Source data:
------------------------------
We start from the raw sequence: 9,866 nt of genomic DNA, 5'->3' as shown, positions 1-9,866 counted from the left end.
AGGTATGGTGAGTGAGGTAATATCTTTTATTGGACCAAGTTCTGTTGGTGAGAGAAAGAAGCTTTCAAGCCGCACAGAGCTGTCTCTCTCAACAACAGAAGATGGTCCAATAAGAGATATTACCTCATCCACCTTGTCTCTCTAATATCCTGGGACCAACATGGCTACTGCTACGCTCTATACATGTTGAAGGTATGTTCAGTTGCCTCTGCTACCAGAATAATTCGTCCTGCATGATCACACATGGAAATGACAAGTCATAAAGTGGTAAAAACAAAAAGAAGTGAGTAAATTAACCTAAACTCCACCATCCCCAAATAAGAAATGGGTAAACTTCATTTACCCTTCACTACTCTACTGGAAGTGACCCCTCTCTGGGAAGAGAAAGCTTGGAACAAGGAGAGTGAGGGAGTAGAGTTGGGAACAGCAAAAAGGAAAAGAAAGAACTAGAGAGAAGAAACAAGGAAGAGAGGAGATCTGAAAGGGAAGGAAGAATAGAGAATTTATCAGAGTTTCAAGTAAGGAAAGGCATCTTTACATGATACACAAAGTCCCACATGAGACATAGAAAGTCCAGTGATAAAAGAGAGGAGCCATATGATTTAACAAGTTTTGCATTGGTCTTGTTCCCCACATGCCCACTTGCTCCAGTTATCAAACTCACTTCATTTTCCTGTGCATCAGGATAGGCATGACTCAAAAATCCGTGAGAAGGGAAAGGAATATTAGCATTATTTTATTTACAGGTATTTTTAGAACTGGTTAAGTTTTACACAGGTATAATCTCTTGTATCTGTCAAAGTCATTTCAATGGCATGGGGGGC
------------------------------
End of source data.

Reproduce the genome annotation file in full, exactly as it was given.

We start from the raw sequence: 9,866 nt of genomic DNA, 5'->3' as shown, positions 1-9,866 counted from the left end.
AGGTATGGTGAGTGAGGTAATATCTTTTATTGGACCAAGTTCTGTTGGTGAGAGAAAGAAGCTTTCAAGCCGCACAGAGCTGTCTCTCTCAACAACAGAAGATGGTCCAATAAGAGATATTACCTCATCCACCTTGTCTCTCTAATATCCTGGGACCAACATGGCTACTGCTACGCTCTATACATGTTGAAGGTATGTTCAGTTGCCTCTGCTACCAGAATAATTCGTCCTGCATGATCACACATGGAAATGACAAGTCATAAAGTGGTAAAAACAAAAAGAAGTGAGTAAATTAACCTAAACTCCACCATCCCCAAATAAGAAATGGGTAAACTTCATTTACCCTTCACTACTCTACTGGAAGTGACCCCTCTCTGGGAAGAGAAAGCTTGGAACAAGGAGAGTGAGGGAGTAGAGTTGGGAACAGCAAAAAGGAAAAGAAAGAACTAGAGAGAAGAAACAAGGAAGAGAGGAGATCTGAAAGGGAAGGAAGAATAGAGAATTTATCAGAGTTTCAAGTAAGGAAAGGCATCTTTACATGATACACAAAGTCCCACATGAGACATAGAAAGTCCAGTGATAAAAGAGAGGAGCCATATGATTTAACAAGTTTTGCATTGGTCTTGTTCCCCACATGCCCACTTGCTCCAGTTATCAAACTCACTTCATTTTCCTGTGCATCAGGATAGGCATGACTCAAAAATCCGTGAGAAGGGAAAGGAATATTAGCATTATTTTATTTACAGGTATTTTTAGAACTGGTTAAGTTTTACACAGGTATAATCTCTTGTATCTGTCAAAGTCATTTCAATGGCATGGGGGGC